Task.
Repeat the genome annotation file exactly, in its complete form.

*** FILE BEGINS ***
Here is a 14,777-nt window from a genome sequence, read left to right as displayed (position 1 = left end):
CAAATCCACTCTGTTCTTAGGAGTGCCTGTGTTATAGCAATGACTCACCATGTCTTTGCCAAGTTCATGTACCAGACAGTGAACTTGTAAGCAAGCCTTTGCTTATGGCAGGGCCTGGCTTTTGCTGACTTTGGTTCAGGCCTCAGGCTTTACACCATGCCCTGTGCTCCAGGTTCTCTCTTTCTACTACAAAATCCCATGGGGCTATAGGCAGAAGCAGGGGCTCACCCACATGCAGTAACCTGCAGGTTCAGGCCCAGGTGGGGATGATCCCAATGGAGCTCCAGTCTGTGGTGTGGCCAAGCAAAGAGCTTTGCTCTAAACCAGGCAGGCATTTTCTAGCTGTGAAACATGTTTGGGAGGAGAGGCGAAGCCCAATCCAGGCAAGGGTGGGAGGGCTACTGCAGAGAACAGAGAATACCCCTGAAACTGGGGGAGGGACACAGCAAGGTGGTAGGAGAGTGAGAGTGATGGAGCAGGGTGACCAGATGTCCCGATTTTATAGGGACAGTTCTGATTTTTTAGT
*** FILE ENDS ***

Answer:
Here is a 14,777-nt window from a genome sequence, read left to right as displayed (position 1 = left end):
CAAATCCACTCTGTTCTTAGGAGTGCCTGTGTTATAGCAATGACTCACCATGTCTTTGCCAAGTTCATGTACCAGACAGTGAACTTGTAAGCAAGCCTTTGCTTATGGCAGGGCCTGGCTTTTGCTGACTTTGGTTCAGGCCTCAGGCTTTACACCATGCCCTGTGCTCCAGGTTCTCTCTTTCTACTACAAAATCCCATGGGGCTATAGGCAGAAGCAGGGGCTCACCCACATGCAGTAACCTGCAGGTTCAGGCCCAGGTGGGGATGATCCCAATGGAGCTCCAGTCTGTGGTGTGGCCAAGCAAAGAGCTTTGCTCTAAACCAGGCAGGCATTTTCTAGCTGTGAAACATGTTTGGGAGGAGAGGCGAAGCCCAATCCAGGCAAGGGTGGGAGGGCTACTGCAGAGAACAGAGAATACCCCTGAAACTGGGGGAGGGACACAGCAAGGTGGTAGGAGAGTGAGAGTGATGGAGCAGGGTGACCAGATGTCCCGATTTTATAGGGACAGTTCTGATTTTTTAGT